Today, an international group of researchers from University College of London, University of Sheffield, University of Warwick and Universidad de Valparaiso announced the discovery of rocky debris surrounding a binary star system roughly 1,000 light-years away from Earth. While planets orbiting a double sun are nothing new, to date we've only ever detected gas giants. This latest finding suggests that terrestrial planets could be out there as well, making Tatooine more of a reality than ever before.
SDSS 1557 (the catalog designation for this system) consists of a white dwarf and a brown dwarf orbiting each other ever 2.27 hours. However, when astronomers first observed the system, they believed the white dwarf star to be alone.
Using the Gemini Observatory South telescope and the European Southern Observatory's Very Large Telescope (both in Chile), they collected data that showed the star was surrounded by dust and unexpectedly high in metallicity (which to an astronomer means elements higher than helium). Stars naturally have small percentages of elements such as carbon and oxygen, but more than the standard amounts of silicon and magnesium in SDSS 1557 indicated something else was going on.
It turns out, not only was there a brown dwarf star hiding in the dust signal, there was a steady stream of rocky debris being accreted onto the white dwarf, in a process astronomers amusingly refer to as "stellar pollution." Based on the amount of debris detected since observations began in 2010, it likely came from an asteroid at least 4 km in diameter. That might not sound like much, but observations of other "polluted" white dwarfs indicate accretion of objects on order of hundreds of kilometers in diameter [for reference, the diameter of Ceres, the largest asteroid in our Solar System is over 900 km].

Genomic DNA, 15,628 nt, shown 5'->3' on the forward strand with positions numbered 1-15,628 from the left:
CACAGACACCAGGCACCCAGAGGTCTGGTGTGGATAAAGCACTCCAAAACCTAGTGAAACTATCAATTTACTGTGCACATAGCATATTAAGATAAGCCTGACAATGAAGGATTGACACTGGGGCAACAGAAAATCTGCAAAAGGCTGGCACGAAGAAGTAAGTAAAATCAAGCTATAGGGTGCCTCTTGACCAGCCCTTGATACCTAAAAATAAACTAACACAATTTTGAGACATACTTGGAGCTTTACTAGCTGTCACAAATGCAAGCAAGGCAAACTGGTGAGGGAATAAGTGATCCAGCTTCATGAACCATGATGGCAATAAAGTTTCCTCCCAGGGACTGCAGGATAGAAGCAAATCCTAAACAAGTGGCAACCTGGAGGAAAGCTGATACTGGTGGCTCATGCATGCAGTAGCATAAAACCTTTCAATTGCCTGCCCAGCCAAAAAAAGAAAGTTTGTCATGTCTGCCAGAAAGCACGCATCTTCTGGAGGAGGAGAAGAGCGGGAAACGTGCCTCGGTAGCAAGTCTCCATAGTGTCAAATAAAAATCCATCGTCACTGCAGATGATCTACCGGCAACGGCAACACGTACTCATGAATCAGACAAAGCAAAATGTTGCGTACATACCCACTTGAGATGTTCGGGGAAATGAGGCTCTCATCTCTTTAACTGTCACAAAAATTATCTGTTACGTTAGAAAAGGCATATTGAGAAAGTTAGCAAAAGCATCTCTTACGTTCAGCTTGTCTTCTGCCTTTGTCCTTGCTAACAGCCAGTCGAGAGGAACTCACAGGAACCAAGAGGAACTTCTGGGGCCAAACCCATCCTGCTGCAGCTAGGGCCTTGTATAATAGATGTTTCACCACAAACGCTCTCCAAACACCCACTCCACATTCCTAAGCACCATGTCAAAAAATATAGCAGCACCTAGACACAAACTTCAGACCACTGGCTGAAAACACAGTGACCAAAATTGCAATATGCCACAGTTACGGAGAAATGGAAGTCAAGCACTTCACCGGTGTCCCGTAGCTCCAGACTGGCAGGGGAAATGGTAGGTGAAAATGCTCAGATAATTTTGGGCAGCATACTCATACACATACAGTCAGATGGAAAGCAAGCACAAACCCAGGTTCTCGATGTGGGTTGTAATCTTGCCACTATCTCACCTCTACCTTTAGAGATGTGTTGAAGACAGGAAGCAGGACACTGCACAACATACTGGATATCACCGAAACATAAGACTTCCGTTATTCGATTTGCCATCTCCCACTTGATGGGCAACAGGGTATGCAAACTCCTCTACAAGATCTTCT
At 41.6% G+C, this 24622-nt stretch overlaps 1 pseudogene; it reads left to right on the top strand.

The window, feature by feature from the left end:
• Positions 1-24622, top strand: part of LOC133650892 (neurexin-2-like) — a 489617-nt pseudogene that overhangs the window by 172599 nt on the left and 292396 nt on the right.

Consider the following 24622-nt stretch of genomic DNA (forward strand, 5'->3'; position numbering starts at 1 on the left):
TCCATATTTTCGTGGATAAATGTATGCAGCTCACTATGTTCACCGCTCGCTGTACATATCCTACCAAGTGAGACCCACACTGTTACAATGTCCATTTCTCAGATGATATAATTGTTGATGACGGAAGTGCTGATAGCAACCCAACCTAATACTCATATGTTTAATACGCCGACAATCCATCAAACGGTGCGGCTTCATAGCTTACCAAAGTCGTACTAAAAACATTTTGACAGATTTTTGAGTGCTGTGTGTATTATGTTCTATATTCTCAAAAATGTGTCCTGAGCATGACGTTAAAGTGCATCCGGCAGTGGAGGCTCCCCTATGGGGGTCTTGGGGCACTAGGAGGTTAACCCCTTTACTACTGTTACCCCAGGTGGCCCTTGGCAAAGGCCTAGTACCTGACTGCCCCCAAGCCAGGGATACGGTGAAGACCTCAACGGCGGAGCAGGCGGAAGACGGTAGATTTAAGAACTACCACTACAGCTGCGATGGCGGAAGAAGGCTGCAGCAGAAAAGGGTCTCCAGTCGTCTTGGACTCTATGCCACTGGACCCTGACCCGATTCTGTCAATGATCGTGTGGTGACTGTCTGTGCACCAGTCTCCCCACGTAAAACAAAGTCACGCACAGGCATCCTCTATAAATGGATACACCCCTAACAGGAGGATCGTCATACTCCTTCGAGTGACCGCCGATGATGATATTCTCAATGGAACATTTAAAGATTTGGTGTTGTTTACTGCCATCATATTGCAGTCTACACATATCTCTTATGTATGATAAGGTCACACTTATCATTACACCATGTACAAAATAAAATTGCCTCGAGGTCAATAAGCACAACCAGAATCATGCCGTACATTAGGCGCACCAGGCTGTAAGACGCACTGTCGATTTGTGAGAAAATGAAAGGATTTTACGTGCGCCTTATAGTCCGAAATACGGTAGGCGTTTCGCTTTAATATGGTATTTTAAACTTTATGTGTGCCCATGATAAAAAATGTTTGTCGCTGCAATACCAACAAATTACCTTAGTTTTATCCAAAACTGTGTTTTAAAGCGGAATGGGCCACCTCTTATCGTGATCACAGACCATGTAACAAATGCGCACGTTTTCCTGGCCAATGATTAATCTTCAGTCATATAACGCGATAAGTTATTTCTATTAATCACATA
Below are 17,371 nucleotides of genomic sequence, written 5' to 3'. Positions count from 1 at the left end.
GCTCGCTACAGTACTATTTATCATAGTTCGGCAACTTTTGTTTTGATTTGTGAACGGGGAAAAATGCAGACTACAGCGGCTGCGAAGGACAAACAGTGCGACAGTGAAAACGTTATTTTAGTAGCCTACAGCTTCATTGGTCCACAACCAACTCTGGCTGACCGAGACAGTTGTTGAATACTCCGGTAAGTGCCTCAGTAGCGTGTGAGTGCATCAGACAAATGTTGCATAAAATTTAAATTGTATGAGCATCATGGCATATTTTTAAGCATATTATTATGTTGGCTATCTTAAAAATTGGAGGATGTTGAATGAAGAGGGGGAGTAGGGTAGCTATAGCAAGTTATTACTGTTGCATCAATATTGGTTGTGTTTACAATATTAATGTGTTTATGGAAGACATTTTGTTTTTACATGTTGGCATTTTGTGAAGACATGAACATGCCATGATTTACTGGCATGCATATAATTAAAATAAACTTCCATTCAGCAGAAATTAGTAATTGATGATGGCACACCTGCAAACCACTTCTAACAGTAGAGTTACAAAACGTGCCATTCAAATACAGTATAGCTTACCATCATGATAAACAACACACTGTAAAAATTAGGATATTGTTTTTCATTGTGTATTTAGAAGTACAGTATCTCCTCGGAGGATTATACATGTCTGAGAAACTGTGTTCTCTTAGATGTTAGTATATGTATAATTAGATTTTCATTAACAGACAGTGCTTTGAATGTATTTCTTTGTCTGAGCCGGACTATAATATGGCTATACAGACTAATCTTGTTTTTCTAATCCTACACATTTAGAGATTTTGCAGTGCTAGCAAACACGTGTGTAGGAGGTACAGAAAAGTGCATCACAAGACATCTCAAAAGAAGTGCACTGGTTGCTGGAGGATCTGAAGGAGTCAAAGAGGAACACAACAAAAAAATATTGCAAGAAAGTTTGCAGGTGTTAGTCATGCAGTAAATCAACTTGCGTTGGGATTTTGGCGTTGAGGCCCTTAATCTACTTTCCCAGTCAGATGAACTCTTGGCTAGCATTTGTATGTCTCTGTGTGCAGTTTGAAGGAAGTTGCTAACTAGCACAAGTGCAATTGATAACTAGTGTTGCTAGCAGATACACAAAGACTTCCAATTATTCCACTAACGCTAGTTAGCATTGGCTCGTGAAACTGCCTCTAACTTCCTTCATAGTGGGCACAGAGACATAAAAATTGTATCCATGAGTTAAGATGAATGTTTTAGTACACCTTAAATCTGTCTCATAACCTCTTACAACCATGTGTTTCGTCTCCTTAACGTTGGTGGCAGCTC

This news is exciting because the process of planet formation is an ongoing mystery. Until 1995, we only had one planetary system to go on: ours. And now we are finding systems all sorts of combinations of terrestrial planets and gas giants and unexpected orbits. The birth of a solar system is chaotic to say the least, but the more examples we find, the more we learn.
White dwarfs are mature, adult stars way past their heyday. So anything we learn about surviving planets and/or planetary debris around them, speaks how planetary systems might evolve over a star's lifetime. The vast majority of all stars end their lives as white dwarfs, which requires them to turn into red giants along the way. The red giant is thought to spell disaster for terrestrial planets as the star generally becomes a thousand times brighter and a hundred times bigger. Any small rocky planets closer in to the star are in danger of sterilization, if not outright vaporization. To date, more than three dozen (single) white dwarfs have been found to be accreting planetary debris indicating the presence of minor planets well into the star's 'golden years.'
Now with SDSS 1557, we see evidence that minor planets may survive in circumbinary systems as well. "With the discovery of asteroid debris in the SDSS 1557 system, we see clear signatures of rocky planet assembly via large asteroids that formed, helping us understand how rocky exoplanets are made in double star systems." said Jay Farihi from UCL's Department of Physics & Astronomy.
The next step is to do follow up observations with the Hubble Space Telescope to study the rocky debris in more detail. Which means, once again, Hubble gotchu.